Rama I founded Kanchanaburi in the 1800s as a fortress on
the traditional Burmese invasion route through the Three Pagodas
Pass. The present provincial capital, situated at the confluence
of the Khwae Noi and Khwae Yai Rivers, is a relatively new
town founded by King Rama III in 1833, about 18 km from the
the Second World War, Kanchanaburi became a base of operations
for the Japanese in their bid to invade Burma and British
India. Some 60,000 Allied prisoners of war and 300,000 Asian
laborers were pressed into service on the infamous Death Railway.
The 414-km Thailand-Burma railroad, built during 1942-43,
followed a winding path along the Khwae Noi River valley,
linking Nong Pladuk in Thailand with Thanbyuzayat in Burma.
The railway was designed to act as a westwards supply route,
bypassing Allied-controlled shipping lanes.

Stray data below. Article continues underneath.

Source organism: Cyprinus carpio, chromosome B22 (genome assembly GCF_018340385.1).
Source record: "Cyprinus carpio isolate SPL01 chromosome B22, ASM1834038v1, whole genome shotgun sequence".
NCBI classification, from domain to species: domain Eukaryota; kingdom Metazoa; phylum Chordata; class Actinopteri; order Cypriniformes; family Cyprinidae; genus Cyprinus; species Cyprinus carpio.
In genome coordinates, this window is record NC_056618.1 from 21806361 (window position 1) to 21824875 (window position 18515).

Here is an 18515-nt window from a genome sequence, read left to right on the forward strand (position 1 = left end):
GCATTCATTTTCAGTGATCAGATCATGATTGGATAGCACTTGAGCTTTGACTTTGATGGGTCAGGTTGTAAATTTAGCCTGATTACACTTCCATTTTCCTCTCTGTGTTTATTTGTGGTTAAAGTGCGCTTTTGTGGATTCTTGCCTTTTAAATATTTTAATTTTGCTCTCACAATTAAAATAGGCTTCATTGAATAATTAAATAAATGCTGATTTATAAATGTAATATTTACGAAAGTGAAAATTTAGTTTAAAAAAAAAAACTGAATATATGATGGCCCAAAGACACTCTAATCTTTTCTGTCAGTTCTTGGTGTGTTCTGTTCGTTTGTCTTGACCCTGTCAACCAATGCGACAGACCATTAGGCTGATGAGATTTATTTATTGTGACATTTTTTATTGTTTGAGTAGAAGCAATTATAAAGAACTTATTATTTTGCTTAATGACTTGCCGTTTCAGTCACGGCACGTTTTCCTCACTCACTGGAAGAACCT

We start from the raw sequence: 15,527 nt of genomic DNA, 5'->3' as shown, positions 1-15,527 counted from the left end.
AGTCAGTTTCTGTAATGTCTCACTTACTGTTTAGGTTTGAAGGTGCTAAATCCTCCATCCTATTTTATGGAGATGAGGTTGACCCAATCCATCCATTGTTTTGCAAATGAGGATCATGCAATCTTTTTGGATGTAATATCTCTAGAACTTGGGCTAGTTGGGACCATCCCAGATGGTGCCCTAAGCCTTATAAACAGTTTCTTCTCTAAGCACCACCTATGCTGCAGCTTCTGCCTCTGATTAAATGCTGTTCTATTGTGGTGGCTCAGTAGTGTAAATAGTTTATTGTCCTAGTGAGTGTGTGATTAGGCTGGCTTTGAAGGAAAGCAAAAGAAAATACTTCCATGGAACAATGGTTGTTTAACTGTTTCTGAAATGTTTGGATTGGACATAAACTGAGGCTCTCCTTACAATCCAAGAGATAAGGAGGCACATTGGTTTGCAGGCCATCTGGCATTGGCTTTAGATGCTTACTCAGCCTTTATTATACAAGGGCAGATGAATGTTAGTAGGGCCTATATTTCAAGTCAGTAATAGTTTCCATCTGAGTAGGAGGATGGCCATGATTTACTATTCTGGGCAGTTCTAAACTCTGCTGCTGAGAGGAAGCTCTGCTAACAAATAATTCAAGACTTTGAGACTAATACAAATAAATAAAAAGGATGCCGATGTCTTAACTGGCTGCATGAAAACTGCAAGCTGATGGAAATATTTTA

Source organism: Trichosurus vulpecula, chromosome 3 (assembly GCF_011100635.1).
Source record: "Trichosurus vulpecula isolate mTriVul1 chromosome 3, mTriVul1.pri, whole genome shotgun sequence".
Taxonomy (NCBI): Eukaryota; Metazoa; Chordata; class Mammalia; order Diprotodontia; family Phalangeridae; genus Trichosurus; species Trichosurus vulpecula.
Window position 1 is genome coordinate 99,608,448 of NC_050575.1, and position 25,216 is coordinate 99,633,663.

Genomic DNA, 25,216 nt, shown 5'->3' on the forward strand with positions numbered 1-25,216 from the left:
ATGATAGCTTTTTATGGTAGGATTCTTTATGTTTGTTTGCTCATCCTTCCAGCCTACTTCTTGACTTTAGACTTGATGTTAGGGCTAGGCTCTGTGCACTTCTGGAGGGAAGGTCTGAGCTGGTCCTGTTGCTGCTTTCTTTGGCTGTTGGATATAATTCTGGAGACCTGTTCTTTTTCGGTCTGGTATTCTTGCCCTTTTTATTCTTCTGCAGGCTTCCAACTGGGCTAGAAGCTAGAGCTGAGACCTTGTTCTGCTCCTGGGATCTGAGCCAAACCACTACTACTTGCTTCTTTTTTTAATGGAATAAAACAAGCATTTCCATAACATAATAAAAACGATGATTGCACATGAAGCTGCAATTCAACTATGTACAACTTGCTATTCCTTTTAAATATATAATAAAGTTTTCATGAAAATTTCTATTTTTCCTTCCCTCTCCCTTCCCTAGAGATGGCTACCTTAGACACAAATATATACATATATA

railway passed through mountainous, jungle terrain that required
deep rock cuttings, long bridges and supporting structures.
Many thousands of prisoners and coolies died during the construction,
the result of malnutrition, exhaustion, disease and brutal
treatment by their captors. It is said that one man died for
each railway sleeper laid. Many of the dead prisoners of war
were interred in two large cemeteries near Kanchanaburi town,
while countless Asian laborers were buried where they fell.
Death Railway was in use for only 20 months before being bombed
by Allied forces. After the war, the railway fell into disrepair
and today little remains of it.
story of the Death Railway was immortalized in the famous
novel "Bridge Over the River Kwai" by Pierre Boulle, and the
David Lean movie of the same name. Every year, the bombing
of the bridge is commemorated in a spectacular light-and-sound
show, held at night-time at the present bridge. The spectacular
is held during the first two weeks of December every year
and attracts thousands of tourists from overseas and Thailand.
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